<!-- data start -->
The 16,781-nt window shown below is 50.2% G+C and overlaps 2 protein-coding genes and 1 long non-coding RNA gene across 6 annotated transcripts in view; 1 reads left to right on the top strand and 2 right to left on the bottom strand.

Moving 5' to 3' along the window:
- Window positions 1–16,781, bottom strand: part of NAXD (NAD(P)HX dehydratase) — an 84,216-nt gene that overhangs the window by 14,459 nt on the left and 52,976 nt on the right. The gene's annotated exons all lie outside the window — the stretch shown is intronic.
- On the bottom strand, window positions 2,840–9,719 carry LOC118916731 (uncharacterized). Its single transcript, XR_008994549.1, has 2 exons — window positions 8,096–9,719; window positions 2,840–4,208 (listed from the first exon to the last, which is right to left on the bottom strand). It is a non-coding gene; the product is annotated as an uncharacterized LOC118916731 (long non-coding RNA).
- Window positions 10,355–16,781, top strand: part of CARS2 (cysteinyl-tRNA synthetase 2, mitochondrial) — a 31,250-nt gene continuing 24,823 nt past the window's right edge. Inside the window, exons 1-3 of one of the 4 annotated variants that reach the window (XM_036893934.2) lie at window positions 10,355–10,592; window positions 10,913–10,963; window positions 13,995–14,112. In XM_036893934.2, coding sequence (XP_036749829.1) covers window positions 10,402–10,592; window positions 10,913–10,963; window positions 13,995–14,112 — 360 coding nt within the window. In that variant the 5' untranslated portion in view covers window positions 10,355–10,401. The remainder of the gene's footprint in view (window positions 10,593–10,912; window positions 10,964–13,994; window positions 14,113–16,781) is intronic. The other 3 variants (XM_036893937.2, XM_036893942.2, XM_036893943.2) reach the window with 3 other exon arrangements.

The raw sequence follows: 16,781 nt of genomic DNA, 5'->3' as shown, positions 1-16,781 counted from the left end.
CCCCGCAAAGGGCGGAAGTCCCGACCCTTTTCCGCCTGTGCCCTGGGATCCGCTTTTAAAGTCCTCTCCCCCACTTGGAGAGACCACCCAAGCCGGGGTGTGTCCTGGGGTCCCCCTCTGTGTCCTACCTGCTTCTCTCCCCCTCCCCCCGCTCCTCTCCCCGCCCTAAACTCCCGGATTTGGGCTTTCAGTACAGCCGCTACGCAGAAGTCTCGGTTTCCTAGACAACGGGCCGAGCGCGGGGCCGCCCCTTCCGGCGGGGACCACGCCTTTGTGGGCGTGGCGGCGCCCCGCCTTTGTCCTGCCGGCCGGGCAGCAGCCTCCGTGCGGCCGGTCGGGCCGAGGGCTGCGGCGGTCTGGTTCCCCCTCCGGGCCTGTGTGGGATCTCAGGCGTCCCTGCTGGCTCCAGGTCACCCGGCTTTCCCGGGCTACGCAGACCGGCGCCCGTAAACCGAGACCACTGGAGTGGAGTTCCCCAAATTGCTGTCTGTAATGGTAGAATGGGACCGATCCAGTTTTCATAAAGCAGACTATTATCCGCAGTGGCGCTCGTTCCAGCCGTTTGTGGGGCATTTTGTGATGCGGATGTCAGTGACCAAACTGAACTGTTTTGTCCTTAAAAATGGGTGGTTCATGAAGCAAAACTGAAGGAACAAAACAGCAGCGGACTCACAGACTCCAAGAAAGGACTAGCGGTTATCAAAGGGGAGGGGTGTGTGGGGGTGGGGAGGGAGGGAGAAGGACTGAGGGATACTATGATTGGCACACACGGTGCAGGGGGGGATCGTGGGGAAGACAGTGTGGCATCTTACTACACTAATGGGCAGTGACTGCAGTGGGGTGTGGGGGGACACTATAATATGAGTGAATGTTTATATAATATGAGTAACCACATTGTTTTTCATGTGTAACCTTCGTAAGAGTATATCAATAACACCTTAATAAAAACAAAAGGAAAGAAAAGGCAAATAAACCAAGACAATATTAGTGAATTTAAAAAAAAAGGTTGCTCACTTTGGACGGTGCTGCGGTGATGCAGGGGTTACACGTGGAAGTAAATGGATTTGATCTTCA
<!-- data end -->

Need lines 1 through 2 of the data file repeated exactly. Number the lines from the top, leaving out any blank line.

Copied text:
The 16,781-nt window shown below is 50.2% G+C and overlaps 2 protein-coding genes and 1 long non-coding RNA gene across 6 annotated transcripts in view; 1 reads left to right on the top strand and 2 right to left on the bottom strand.

Moving 5' to 3' along the window: